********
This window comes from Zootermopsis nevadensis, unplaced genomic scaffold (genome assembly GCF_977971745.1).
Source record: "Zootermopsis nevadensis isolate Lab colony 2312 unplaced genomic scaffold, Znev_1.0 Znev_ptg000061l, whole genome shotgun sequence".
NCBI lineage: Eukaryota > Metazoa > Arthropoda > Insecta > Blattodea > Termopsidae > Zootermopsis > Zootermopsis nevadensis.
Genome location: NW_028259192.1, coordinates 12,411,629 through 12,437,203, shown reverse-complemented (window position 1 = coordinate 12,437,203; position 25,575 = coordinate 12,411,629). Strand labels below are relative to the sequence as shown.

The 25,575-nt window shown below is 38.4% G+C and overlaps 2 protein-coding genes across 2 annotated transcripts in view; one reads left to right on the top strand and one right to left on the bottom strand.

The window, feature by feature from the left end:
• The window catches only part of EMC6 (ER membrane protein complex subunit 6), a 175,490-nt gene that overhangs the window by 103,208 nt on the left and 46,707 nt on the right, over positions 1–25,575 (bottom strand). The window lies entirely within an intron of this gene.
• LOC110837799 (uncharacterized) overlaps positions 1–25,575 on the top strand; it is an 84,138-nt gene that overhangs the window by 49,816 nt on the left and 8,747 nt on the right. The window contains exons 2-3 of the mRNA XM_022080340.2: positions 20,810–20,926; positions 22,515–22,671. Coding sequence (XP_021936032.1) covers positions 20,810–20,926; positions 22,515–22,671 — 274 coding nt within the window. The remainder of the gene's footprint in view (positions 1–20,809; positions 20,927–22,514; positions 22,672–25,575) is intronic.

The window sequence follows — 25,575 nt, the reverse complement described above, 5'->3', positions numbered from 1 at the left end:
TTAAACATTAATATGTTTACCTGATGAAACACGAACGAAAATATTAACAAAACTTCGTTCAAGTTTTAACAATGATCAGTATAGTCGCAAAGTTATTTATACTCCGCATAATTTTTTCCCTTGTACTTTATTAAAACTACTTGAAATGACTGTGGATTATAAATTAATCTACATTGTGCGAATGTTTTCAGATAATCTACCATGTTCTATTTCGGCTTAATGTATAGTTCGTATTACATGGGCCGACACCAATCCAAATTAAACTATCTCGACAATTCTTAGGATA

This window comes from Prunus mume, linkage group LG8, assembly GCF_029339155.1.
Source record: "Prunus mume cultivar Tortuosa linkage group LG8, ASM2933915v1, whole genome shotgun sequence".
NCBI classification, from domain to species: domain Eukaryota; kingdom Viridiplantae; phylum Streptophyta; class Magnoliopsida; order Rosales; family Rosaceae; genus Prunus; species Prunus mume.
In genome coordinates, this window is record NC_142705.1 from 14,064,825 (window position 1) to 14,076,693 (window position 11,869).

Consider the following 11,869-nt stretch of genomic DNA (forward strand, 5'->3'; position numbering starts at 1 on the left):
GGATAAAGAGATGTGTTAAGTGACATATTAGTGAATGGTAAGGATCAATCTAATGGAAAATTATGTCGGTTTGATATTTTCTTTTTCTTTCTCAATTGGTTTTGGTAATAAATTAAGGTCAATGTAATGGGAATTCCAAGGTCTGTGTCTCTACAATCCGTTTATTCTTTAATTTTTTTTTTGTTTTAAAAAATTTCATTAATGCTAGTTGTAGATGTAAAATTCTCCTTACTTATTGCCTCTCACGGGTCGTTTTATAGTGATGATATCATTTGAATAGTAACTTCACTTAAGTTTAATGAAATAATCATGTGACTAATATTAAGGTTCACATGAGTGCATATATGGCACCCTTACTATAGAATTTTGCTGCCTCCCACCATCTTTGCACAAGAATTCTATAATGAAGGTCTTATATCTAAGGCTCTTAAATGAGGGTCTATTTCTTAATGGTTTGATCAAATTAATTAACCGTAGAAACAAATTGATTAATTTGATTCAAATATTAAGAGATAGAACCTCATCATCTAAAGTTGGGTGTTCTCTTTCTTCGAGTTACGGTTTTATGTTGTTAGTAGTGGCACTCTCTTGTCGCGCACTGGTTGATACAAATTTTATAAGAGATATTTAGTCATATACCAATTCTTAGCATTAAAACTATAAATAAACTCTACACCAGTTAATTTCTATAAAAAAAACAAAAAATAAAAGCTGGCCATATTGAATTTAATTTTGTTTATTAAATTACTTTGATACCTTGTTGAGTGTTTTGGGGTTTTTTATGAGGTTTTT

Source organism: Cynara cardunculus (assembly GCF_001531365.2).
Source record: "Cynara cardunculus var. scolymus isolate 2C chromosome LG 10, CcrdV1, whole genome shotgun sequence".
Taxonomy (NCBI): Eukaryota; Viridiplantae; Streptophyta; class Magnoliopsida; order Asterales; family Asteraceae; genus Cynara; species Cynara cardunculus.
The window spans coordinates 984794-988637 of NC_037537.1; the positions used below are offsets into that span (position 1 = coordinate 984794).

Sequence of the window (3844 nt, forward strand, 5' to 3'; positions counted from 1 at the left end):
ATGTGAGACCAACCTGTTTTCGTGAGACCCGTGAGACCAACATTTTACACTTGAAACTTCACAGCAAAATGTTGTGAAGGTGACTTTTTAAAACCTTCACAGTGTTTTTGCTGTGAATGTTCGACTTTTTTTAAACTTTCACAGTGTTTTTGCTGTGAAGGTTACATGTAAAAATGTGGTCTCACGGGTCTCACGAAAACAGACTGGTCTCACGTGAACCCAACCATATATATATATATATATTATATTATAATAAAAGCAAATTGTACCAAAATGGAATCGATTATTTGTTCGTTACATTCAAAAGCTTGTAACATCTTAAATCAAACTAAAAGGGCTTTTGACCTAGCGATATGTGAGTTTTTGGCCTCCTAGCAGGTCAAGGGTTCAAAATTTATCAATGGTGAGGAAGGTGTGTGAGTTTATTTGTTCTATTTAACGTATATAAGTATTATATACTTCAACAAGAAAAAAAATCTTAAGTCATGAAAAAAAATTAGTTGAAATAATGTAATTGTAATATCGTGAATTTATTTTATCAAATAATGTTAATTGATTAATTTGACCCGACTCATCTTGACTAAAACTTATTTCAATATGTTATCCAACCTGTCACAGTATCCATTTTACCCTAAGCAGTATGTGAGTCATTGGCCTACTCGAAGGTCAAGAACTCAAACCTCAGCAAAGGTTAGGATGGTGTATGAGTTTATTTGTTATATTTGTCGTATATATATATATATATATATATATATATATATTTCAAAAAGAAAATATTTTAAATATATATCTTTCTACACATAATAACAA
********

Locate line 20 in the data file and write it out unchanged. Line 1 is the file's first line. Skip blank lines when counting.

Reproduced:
The window spans coordinates 984794-988637 of NC_037537.1; the positions used below are offsets into that span (position 1 = coordinate 984794).